Political Parties in Advanced Industrial Democracies

By Paul Webb; David Farrell et al. | Go to book overview

citizens; however, even though such activities are sometimes more dramatic and visible than routine party work, they too have shown signs of stagnation and have never come remotely close to replacing political parties in the political arena. At best, their role has been to complement parties. However, the mass media constitute a cluster of independent actors that have undoubtedly come to challenge the agenda-setting function of parties. This development has perhaps contributed to the downgrading of party members' roles as channels of political communication. Thus, indirectly the media have promoted the growth of professionalism within the parties.

None of these changes imply that party members have lost all their traditional purposes. Though less central to the financing and general operation of parties than before, they remain central to the process of candidate-selection at local, regional, national, and supranational levels. But parties now put more effort into winning votes than recruiting members. Votes and seats bring money to the parties through public subsidies, while a big membership may bring as many costs as benefits. It is, however, exclusively in the hands of the members to decide whether to maintain or abolish the membership party, as all parties in Scandinavia operate some kind of system of internal democracy. No signs are yet visible that the members are ready to abolish themselves.

So parties in Scandinavia remain the primary actors in the political arena just as they did at the beginning of the twentieth century. To be old does not automatically imply that the party as a form of political organization is obsolete and ought to be replaced. The oldest car makers in the world are of more or less the same antiquity as the oldest parties in Scandinavia, yet nobody has questioned the capacity of these organizations to renew their models. The same is true for political parties. As with car makers, parties do not generate the same products that they did in the early part of the twentieth century. They have developed their organizations and adapted their policies to a changing environment, an environment, moreover, which is partly a product of their own activities in government.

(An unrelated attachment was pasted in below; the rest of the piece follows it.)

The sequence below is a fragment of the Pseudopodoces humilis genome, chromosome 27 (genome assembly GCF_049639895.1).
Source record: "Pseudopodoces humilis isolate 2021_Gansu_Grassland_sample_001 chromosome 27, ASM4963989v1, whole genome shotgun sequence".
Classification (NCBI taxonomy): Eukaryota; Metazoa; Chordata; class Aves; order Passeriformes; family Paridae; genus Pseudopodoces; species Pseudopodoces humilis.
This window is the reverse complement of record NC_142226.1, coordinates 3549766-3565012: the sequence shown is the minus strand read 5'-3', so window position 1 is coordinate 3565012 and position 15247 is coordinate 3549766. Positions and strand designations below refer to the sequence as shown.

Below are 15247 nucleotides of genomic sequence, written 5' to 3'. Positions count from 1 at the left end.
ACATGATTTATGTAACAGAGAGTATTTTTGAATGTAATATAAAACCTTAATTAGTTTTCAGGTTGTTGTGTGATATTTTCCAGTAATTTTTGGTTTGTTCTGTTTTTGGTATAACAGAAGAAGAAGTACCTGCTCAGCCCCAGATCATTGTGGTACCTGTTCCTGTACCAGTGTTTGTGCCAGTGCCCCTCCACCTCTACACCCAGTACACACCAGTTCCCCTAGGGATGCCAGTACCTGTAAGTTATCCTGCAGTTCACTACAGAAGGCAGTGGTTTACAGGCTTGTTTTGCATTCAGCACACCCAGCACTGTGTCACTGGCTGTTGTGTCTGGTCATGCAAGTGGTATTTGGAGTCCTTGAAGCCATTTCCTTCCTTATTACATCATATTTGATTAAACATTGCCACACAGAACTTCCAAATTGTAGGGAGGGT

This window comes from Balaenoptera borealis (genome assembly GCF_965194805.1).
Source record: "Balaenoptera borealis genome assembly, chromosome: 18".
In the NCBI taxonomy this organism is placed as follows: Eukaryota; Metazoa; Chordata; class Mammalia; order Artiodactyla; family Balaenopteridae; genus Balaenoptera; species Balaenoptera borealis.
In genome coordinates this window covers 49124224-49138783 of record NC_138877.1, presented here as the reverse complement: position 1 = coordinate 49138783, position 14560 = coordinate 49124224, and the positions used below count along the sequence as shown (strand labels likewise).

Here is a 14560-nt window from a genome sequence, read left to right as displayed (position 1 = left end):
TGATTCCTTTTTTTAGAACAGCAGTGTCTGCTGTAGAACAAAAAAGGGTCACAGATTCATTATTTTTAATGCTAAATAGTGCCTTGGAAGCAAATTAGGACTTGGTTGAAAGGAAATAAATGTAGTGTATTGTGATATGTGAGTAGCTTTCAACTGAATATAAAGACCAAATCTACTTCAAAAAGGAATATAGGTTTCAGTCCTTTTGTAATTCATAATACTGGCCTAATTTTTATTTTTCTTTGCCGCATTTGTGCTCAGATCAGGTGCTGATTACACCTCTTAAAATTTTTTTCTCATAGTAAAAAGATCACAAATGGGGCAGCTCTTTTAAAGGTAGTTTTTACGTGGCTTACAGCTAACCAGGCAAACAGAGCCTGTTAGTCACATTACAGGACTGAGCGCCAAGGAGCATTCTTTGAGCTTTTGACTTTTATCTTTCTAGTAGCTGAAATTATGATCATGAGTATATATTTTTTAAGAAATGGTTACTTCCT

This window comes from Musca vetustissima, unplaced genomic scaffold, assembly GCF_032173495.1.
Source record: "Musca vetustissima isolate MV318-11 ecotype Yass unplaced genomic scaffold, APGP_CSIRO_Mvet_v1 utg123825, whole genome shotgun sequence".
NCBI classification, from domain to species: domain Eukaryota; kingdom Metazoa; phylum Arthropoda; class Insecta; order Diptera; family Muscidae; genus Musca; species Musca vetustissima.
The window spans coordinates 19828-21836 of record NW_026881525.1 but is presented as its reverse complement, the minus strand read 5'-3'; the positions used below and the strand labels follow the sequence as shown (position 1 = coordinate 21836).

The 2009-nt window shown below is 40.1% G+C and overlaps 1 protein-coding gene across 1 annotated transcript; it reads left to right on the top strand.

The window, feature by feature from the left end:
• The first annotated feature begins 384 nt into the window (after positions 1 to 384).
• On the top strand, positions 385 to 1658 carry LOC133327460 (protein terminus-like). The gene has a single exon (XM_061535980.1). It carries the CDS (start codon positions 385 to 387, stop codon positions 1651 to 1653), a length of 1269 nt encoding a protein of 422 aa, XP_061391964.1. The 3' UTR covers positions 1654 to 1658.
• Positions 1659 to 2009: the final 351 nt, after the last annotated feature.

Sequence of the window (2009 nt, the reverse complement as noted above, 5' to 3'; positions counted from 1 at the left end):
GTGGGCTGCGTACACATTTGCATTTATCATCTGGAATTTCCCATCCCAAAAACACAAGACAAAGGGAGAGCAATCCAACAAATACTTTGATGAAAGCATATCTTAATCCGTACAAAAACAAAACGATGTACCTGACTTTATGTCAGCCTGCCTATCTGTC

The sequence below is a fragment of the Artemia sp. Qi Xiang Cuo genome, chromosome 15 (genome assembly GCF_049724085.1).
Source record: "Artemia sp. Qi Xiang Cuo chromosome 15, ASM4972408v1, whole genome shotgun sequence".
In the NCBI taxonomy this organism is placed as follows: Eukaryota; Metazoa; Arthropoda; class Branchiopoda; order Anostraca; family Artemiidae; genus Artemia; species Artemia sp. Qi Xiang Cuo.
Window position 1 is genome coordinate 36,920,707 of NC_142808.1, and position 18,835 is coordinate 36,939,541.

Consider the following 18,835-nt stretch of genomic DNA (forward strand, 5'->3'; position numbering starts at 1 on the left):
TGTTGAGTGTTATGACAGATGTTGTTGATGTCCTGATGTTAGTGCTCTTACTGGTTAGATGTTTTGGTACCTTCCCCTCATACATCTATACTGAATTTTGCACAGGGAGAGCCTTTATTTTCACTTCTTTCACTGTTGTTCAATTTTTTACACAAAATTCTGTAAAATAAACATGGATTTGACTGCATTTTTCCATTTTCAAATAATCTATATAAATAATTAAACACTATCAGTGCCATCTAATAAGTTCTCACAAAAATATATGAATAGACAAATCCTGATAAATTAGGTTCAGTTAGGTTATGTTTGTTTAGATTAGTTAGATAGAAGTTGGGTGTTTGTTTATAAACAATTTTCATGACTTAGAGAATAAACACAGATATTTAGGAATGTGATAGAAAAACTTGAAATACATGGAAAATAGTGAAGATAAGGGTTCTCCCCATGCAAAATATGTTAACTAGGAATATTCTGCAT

References

Aardal, B., Valen, H. and Berglund, F. (1995) Valgundersøgelsen 1993. Dokumentasjonsrapport (Oslo: Statistisk sentralbyrå).

——, —— (1995) Konflikt og Opinion (Oslo: NKS-forlaget).

——, —— (1997) 'The Storting elections of 1989 and 1993: Norwegian politics in perspective', in K. Strom and L. Svåsand (eds) Challenges to Political Parties (Ann Arbor: The University of Michigan Press).

—— (1998) 'One for the Record-the 1997 Storting Election'. Scandinavian Political Studies 21.

——, ——, Narud, H.M. and Berglund, F. (1999) Velgere i 90-årene (Oslo: NKS-Forlaget).

-210-

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Political Parties in Advanced Industrial Democracies
Table of contents

Table of contents

  • Comparative Politics ii
  • Political Parties in Advanced Industrial Democracies iii
  • Acknowledgements v
  • Contents vii
  • List of Figures ix
  • List of Tables x
  • Notes on Contributors xiv
  • 1: Introduction 1
  • References 14
  • 2: Political Parties in Britain 16
  • References 42
  • 3: Italian Parties 46
  • Appendix: Glossary of Party Acronyms 73
  • 4: Party Decline in the Parties State? the Changing Environment of German Politics 77
  • References 103
  • 5: France 107
  • References 147
  • 6: The Colour Purple 151
  • 7: The Scandinavian Party Model at the Crossroads 181
  • References 210
  • 9: Spain 248
  • References 276
  • 10: Parties at the European Level 280
  • References 306
  • 11: Still Functional After All These Years 310
  • 12: Canada's Nineteenth-Century Cadre Parties at the Millennium 345
  • References 377
  • 13: Political Parties in Australia 379
  • References 406
  • 14: Parties and Society in New Zealand 409
  • References 434
  • 15: Conclusion 438
  • Index 461
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